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Russia’s Foreign Minister Sergey Lavrov told his Egyptian counterpart, Nabil Fahmy, that Moscow has agreed to “speed up the preparation of documents that would give an additional impulse to our military and military-technical cooperation.”
“Naturally, we discussed bilateral relations and there is an interest in developing economic ties through a bilateral committee next month that will have specific proposals working toward the interest of both nations,” Fahmy later told the press of his meeting with Lavrov.
Fahmy was accompanied by Egyptian Defence Minister Field Marshall Abdel-Fatah El-Sissi who is on his first visit overseas since the military pushed out former President Mohamad Morsi, currently on trial for a number of charges including breaking out of jail in 2011.
According to Russian press, El-Sissi met separately with Russia’s Defence Minister Sergei Shoigu who said that there is common ground between Cairo and Moscow, chiefly in facing the global challenges and threats from regional terrorism.
Egypt recently classified the Muslim Brotherhood a terrorist group after an attack on a security headquarters in the northern city of Mansoura killed and wounded dozens.
Russia has also been fighting its own Islamist and separatist rebellions in the Caucasus.
“We also discussed the ways of expanding cooperation between our air forces and navies,” Shoigu told Reuters, adding that Egyptian officers could receive training in Russian military facilities.
The Russian Itar-Tass news agency also quoted Shoigu as saying that Moscow wants to see a “strong and stable Egypt”.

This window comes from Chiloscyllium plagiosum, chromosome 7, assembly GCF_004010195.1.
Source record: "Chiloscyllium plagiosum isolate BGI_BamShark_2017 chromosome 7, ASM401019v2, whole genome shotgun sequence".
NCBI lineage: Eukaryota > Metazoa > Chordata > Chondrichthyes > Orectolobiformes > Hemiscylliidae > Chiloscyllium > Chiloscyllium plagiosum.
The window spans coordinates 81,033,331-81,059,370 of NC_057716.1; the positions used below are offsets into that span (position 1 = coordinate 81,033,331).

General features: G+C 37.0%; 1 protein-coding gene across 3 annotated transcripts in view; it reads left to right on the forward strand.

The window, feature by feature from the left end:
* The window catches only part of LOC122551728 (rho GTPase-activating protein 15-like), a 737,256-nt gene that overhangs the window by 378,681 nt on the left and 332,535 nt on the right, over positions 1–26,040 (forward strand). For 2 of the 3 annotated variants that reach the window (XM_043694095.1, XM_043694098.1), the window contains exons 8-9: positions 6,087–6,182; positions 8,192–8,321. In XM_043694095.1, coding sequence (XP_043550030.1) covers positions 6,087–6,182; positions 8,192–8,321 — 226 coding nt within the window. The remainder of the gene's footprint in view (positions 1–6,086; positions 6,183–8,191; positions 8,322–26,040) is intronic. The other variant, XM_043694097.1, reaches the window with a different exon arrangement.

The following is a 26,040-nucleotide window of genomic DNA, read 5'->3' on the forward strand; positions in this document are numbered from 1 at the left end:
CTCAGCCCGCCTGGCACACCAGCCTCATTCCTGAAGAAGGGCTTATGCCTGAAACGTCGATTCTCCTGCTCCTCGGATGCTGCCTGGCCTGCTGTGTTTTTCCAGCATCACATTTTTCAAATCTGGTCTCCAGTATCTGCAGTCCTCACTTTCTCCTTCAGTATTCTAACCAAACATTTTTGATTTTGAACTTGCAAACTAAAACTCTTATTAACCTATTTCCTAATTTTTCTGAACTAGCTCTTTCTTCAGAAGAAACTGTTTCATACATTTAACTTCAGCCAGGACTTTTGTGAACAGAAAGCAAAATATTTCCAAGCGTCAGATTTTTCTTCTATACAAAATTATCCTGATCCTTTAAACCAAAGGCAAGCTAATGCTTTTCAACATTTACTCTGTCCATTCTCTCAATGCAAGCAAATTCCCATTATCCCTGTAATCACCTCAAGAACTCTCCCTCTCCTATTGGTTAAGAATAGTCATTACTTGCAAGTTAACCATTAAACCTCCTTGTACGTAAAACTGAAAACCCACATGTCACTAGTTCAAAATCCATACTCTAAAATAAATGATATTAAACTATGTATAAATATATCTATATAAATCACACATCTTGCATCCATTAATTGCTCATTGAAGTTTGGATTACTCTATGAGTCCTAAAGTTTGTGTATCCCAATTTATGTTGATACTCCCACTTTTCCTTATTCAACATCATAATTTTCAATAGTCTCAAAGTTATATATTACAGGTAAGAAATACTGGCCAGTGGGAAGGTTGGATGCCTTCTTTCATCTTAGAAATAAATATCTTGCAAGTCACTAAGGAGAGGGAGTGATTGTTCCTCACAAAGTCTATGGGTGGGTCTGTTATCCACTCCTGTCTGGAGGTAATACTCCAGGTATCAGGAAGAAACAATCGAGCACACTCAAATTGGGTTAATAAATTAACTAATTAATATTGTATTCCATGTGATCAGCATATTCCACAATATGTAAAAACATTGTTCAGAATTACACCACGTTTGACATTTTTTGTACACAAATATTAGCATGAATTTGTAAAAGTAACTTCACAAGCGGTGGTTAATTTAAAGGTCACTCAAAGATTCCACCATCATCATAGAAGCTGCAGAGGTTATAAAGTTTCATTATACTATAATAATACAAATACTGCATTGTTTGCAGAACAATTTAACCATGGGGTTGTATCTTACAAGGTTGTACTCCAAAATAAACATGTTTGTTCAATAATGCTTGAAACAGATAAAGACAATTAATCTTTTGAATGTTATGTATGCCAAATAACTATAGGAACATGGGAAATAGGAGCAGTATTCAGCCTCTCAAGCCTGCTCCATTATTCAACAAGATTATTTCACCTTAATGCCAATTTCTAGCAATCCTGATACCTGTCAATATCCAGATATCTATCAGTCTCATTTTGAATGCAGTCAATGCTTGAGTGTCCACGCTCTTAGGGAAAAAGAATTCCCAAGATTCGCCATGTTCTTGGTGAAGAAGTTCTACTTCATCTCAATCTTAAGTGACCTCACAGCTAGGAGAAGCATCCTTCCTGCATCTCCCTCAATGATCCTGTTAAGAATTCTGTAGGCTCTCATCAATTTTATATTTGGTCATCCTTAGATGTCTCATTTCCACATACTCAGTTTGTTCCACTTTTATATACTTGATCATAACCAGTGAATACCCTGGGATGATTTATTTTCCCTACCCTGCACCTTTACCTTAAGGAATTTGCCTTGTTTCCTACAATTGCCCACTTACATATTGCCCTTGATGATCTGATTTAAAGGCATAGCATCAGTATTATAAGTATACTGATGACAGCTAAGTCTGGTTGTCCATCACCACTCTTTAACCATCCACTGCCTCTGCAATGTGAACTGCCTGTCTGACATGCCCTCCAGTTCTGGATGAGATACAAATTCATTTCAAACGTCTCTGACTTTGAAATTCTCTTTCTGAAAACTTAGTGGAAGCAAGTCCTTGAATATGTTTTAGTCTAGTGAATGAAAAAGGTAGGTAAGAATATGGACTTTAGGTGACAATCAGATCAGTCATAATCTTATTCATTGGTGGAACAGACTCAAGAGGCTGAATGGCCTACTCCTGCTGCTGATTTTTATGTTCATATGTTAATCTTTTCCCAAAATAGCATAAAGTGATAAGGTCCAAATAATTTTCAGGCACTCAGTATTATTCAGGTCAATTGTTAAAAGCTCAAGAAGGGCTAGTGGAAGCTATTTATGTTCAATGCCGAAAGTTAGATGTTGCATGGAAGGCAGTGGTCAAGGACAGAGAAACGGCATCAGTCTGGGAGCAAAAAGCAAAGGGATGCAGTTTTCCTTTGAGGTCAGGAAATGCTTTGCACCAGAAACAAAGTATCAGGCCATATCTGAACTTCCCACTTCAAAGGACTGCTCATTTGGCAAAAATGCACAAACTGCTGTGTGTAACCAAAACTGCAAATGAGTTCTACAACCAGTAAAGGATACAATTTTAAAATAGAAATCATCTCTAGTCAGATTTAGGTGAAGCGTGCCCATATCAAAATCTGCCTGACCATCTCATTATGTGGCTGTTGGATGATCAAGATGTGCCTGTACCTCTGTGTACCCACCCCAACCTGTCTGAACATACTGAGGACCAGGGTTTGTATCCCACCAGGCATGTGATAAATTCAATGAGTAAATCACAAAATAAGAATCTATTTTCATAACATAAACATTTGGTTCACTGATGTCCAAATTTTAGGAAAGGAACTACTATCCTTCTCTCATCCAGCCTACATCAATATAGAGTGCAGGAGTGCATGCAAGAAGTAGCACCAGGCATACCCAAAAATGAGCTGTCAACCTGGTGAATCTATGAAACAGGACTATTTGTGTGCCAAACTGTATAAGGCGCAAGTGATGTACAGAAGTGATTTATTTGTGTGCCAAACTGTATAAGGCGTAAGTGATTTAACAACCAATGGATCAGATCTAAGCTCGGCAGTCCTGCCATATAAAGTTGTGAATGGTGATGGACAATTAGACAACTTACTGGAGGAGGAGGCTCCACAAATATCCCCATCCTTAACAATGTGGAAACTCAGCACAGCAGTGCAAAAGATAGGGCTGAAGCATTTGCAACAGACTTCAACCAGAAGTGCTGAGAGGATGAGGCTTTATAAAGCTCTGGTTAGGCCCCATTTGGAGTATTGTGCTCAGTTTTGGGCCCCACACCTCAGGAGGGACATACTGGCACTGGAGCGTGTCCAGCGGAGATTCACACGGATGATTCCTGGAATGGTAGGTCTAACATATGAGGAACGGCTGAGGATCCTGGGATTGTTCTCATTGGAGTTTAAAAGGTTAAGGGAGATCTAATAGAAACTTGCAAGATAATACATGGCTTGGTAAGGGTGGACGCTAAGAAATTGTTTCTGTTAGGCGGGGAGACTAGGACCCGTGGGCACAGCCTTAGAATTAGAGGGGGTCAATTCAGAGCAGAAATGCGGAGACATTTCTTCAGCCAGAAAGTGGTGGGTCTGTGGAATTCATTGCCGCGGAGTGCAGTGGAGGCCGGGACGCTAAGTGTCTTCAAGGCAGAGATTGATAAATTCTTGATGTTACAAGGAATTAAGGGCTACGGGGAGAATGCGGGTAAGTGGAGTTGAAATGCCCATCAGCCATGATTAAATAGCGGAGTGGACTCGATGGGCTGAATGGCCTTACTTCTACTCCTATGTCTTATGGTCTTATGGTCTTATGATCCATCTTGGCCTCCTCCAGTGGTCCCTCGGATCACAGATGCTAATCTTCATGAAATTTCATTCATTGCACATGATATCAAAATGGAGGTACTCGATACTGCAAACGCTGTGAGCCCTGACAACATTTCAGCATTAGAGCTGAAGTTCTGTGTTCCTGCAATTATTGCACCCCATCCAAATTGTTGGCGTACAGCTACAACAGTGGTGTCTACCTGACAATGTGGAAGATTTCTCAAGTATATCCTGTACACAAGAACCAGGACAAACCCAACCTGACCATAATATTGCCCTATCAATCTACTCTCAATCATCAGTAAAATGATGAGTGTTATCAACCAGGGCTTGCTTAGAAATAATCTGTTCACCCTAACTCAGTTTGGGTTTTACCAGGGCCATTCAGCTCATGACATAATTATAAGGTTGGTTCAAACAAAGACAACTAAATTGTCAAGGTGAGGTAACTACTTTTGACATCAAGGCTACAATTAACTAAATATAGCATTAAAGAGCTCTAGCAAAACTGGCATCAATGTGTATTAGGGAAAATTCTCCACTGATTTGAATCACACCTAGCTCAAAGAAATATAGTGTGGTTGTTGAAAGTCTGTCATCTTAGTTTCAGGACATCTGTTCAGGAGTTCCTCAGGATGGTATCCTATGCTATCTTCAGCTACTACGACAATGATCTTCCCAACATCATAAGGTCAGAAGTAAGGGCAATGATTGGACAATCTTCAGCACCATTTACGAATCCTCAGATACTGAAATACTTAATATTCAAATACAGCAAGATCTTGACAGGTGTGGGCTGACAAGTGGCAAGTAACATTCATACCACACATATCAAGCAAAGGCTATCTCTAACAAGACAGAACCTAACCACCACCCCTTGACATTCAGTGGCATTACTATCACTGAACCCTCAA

“We watch the development of events in your country. We’re pleased with the fact that Egypt has adopted a new constitution at a nationwide referendum,” he said.
The Egyptian delegation’s visit to Cairo has received much local press.
State-run newspaper Al Ahram said in its lead story that El-Sissi was in Russia to build a “strategic partnership”.
The daily AlMasry AlYoum said that “Egyptian-Russian ties have now entered a new phase”.
In November, Lavrov and Shoigu arrived in Cairo amid regional media speculation that the strengthening of Egyptian-Russian ties – particularly with emphasis on the military dimension – represents a significant paradigm shift which could see alliances realigned in the Middle East.
The former Soviet Union was Egypt’s main arms supplier until 1972. Following the 1973 October (Yom Kippur) War and with the signing of the 1978/1979 Egypt-Israel Peace Accord and Treaty, the US became the Egyptian government’s greatest Western backer.
Under the tenets of the Treaty, the US has supplied economic and military assistance to Egypt’s government since 1979.
However, two years of tense ties since President Hosni Mubarak was ousted boiled over in July 2013 when the military stepped in – following a populist uprising – to remove a democratically elected president.
Washington did not outright condemn what US media called a military coup; it did, however, pressure the interim government to quickly hold elections and show restraint in dealing with the Muslim Brotherhood.
In August, the Pentagon canceled military drills with the Egyptian army and two months later, portions of the US aid package were suspended.
El-Sissi is scheduled to meet Putin later on Thursday.
The BRICS Post with inputs from Agencies